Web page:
- Grove City, Pennsylvania

July 27, 2012

DEP probing Pulaski drill site complaint

By Monica Pryts/Staff Writer
Allied News

LAWRENCE, MERCER COUNTIES — The gas and oil drilling industry has its share of watchdogs, including government agencies, environmental groups, landowners and concerned residents.

The Pennsylvania Department of Environmental Protection has been monitoring drilling activities for violations and are now investigating a complaint out of Pulaski Township, Lawrence County, said Kevin Sunday, an information specialist with DEP, Harrisburg.

Drill operators are required to report to DEP within 24 hours of any complaint of impacts to water supplies.

Hilcorp, which has a drill site in the township, got a complaint May 28 of a potentially impacted water supply but didn't report it to DEP until May 31.

"DEP continues to investigate the complaint," Sunday said.

DEP did issue Hilcorp a separate violation for sediment that ran off a drill site during a storm, he said.

And then there are watchdog groups run by people concerned about the ill effects of the fracking process, groups like Protect Slippery Rock Citizens' Rights, Citizens' Environmental Association of the Slippery Rock Area and the Alliance for Aquatic Resource Monitoring, or ALLARM, based out of Dickinson College.

William Drolsbaugh of Sharon, a retired forester, attended an ALLARM water testing training workshop at Westminster College on June 30.  Since June 2010, according to a news release, ALLARM has worked with more than 50 community groups across the state to collect and interpret water quality data. The grassroots training has provided more than 700 volunteers in 27 Pennsylvania counties with resources and equipment to monitor local creeks and streams for any harmful effects of Marcellus drilling.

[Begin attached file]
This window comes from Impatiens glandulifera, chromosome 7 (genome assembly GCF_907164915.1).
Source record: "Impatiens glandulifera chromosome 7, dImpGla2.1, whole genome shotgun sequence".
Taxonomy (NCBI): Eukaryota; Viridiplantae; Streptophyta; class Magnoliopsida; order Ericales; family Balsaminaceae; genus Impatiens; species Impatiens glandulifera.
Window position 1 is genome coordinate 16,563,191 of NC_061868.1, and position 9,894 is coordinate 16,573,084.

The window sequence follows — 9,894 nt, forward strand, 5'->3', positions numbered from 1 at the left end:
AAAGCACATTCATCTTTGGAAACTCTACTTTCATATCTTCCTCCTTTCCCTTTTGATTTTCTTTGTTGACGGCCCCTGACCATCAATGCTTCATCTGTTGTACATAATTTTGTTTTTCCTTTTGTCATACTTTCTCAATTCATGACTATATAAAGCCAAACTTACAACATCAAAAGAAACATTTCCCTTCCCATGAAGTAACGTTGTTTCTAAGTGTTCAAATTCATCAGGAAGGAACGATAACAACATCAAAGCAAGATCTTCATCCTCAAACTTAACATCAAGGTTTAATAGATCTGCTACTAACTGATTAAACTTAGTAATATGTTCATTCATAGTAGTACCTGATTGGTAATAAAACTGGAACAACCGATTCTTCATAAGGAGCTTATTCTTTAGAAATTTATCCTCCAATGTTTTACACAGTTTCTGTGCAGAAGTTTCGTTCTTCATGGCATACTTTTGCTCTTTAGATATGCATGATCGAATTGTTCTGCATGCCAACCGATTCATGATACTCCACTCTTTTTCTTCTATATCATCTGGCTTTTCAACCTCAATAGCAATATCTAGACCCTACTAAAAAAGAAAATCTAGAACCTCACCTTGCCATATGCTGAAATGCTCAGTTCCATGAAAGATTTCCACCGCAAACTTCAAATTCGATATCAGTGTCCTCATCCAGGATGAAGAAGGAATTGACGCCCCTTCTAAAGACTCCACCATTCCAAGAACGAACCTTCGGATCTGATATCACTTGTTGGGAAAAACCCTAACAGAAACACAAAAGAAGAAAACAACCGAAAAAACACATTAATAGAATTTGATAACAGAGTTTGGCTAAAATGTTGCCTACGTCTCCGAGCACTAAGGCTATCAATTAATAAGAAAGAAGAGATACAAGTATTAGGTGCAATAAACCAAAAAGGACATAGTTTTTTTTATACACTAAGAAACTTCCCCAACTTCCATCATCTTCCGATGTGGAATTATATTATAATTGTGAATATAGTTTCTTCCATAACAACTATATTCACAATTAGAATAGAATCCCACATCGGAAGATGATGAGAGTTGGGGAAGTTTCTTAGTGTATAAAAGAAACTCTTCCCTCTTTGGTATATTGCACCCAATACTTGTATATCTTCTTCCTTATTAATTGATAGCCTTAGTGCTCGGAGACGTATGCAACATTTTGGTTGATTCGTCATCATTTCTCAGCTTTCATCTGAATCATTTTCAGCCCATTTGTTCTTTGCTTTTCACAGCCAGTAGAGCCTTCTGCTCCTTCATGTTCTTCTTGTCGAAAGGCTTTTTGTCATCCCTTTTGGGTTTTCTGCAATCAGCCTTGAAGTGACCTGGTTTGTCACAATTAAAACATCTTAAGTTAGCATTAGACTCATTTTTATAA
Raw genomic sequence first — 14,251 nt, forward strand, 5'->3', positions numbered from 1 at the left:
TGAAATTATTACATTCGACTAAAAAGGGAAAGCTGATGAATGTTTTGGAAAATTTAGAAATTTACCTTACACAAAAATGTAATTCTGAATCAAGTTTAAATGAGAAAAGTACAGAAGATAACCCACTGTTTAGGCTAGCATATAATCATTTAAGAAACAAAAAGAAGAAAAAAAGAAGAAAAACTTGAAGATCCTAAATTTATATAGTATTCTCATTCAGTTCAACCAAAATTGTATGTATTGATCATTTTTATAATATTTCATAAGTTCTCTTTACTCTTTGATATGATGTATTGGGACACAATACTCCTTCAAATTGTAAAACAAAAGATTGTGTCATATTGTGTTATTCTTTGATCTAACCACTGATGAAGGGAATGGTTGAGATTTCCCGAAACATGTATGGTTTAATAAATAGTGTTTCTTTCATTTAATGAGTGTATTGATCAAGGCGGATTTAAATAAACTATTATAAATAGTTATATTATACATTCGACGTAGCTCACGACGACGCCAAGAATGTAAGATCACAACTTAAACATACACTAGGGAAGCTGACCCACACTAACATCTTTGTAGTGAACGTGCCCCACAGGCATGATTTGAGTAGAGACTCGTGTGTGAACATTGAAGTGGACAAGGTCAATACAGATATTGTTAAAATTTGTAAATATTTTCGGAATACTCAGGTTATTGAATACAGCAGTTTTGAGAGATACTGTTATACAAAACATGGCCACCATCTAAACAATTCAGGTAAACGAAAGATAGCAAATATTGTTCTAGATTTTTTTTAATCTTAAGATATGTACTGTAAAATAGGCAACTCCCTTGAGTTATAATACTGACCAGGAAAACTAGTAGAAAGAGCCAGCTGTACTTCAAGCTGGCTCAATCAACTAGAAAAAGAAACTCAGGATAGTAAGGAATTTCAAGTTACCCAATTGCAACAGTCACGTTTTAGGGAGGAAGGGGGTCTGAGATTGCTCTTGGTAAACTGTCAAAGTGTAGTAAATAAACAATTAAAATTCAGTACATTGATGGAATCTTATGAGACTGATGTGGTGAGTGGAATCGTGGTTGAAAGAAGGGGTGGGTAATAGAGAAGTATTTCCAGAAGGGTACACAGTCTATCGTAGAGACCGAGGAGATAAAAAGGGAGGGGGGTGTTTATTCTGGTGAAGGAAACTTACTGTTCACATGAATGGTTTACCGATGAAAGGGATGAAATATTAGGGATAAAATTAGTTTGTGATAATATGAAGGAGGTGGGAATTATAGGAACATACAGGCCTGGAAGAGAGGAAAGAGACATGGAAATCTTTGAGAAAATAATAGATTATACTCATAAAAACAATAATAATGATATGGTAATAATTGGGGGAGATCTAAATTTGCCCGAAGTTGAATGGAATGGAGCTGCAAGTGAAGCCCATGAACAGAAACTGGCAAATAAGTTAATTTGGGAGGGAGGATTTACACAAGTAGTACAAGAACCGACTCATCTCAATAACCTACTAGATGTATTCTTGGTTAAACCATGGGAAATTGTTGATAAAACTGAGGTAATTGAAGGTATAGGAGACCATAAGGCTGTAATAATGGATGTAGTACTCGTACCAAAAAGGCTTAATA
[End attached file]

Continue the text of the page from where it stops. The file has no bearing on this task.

The group has a wealth of information and Drolsbaugh learned more about the gas and oil industry, safe water testing and how to monitor water quality.

"The more you study this stuff, the more you find out about the bad things that happen," he said.

Drolsbaugh lives in an apartment and doesn't own any land, but he considers himself an example of how everyone should be worried about the potential the fracking process could have on the environment and drinking water.

"Proper disposal of that water is controversial," he said of the contaminated wastewater created by the fracking process.

He's been doing his research and urges others to do the same, especially anyone considering leasing their land for oil and gas drilling.

"You can't drink money," Drolsbaugh said of how some people don't think beyond the cash in hand because they're so swayed by the industry's sales pitch.

And the industry heads are touting long-term employment for drilling-related jobs, which Drolsbaugh doesn't believe.

"These jobs at best are two to three years," he said.

His next step is to get a water testing kit and Drolsbaugh said ALLARM's website has a lot of helpful information that's easy to understand.

"Do your homework," he said.

ALLARM on the web:

Published July 18, 2012, in Allied News. Pick up a copy at 201 A Erie St., Grove City.